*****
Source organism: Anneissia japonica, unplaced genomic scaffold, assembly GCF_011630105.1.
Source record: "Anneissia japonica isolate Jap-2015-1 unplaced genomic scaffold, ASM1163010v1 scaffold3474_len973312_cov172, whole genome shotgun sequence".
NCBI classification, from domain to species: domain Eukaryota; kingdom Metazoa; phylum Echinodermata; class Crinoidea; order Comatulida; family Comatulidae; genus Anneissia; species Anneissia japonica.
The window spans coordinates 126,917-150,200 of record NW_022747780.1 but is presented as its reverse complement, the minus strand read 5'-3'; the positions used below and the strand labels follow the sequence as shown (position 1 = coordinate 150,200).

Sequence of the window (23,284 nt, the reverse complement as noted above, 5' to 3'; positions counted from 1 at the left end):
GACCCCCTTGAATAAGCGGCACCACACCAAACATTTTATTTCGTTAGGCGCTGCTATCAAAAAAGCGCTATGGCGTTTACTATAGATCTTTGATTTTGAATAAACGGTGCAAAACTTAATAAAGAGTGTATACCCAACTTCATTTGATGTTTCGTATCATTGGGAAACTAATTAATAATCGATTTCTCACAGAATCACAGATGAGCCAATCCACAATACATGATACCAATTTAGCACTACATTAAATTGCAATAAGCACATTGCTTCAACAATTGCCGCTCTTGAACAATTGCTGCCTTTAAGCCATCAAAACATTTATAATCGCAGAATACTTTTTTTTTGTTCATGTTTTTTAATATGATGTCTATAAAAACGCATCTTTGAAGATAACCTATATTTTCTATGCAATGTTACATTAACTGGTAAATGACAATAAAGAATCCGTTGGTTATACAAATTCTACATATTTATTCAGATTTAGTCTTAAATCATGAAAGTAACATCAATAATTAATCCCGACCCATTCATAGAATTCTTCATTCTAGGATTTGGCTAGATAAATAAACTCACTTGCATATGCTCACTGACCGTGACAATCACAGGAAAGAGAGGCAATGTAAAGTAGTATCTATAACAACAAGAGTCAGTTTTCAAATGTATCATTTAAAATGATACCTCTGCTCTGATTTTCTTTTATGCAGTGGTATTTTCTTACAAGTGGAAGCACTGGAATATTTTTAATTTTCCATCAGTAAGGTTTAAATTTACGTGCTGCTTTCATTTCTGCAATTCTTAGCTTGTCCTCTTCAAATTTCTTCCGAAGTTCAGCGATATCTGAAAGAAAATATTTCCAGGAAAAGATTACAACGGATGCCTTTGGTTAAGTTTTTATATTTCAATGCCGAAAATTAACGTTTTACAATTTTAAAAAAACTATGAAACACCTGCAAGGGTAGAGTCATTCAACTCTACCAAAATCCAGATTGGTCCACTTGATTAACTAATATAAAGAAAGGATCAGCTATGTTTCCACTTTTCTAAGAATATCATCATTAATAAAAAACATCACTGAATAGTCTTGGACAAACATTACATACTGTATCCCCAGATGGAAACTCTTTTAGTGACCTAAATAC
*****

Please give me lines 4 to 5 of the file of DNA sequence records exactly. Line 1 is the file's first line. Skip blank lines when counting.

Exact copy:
The window spans coordinates 126,917-150,200 of record NW_022747780.1 but is presented as its reverse complement, the minus strand read 5'-3'; the positions used below and the strand labels follow the sequence as shown (position 1 = coordinate 150,200).

Sequence of the window (23,284 nt, the reverse complement as noted above, 5' to 3'; positions counted from 1 at the left end):